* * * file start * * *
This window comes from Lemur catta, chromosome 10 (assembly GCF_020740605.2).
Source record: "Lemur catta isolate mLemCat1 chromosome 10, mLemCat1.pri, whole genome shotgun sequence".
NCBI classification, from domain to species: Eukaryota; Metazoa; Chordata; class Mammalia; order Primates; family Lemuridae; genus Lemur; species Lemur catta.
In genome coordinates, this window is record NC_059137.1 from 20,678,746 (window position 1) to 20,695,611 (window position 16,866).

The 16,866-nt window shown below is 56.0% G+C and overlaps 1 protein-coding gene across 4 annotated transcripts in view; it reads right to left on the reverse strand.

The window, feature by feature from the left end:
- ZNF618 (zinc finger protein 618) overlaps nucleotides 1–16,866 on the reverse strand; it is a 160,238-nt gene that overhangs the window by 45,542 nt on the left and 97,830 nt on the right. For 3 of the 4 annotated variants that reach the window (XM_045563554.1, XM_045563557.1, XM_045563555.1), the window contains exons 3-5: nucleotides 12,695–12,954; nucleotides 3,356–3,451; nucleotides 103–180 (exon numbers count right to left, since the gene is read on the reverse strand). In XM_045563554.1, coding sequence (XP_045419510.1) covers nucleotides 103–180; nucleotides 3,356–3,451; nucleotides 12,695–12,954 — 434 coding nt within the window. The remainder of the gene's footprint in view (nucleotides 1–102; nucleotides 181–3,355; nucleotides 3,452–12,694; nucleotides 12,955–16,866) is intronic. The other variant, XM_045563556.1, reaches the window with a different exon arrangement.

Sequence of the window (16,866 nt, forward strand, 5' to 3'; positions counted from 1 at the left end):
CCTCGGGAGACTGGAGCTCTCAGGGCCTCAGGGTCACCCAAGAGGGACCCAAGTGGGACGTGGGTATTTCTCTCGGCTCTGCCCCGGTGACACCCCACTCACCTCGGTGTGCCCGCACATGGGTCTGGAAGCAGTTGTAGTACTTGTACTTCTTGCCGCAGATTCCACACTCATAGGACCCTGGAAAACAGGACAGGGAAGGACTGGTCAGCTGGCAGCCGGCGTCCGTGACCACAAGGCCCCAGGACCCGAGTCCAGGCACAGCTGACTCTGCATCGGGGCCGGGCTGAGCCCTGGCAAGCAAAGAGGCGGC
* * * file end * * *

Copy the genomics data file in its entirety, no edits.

This window comes from Lemur catta, chromosome 10 (assembly GCF_020740605.2).
Source record: "Lemur catta isolate mLemCat1 chromosome 10, mLemCat1.pri, whole genome shotgun sequence".
NCBI classification, from domain to species: Eukaryota; Metazoa; Chordata; class Mammalia; order Primates; family Lemuridae; genus Lemur; species Lemur catta.
In genome coordinates, this window is record NC_059137.1 from 20,678,746 (window position 1) to 20,695,611 (window position 16,866).

The 16,866-nt window shown below is 56.0% G+C and overlaps 1 protein-coding gene across 4 annotated transcripts in view; it reads right to left on the reverse strand.

The window, feature by feature from the left end:
- ZNF618 (zinc finger protein 618) overlaps nucleotides 1–16,866 on the reverse strand; it is a 160,238-nt gene that overhangs the window by 45,542 nt on the left and 97,830 nt on the right. For 3 of the 4 annotated variants that reach the window (XM_045563554.1, XM_045563557.1, XM_045563555.1), the window contains exons 3-5: nucleotides 12,695–12,954; nucleotides 3,356–3,451; nucleotides 103–180 (exon numbers count right to left, since the gene is read on the reverse strand). In XM_045563554.1, coding sequence (XP_045419510.1) covers nucleotides 103–180; nucleotides 3,356–3,451; nucleotides 12,695–12,954 — 434 coding nt within the window. The remainder of the gene's footprint in view (nucleotides 1–102; nucleotides 181–3,355; nucleotides 3,452–12,694; nucleotides 12,955–16,866) is intronic. The other variant, XM_045563556.1, reaches the window with a different exon arrangement.

Sequence of the window (16,866 nt, forward strand, 5' to 3'; positions counted from 1 at the left end):
CCTCGGGAGACTGGAGCTCTCAGGGCCTCAGGGTCACCCAAGAGGGACCCAAGTGGGACGTGGGTATTTCTCTCGGCTCTGCCCCGGTGACACCCCACTCACCTCGGTGTGCCCGCACATGGGTCTGGAAGCAGTTGTAGTACTTGTACTTCTTGCCGCAGATTCCACACTCATAGGACCCTGGAAAACAGGACAGGGAAGGACTGGTCAGCTGGCAGCCGGCGTCCGTGACCACAAGGCCCCAGGACCCGAGTCCAGGCACAGCTGACTCTGCATCGGGGCCGGGCTGAGCCCTGGCAAGCAAAGAGGCGGC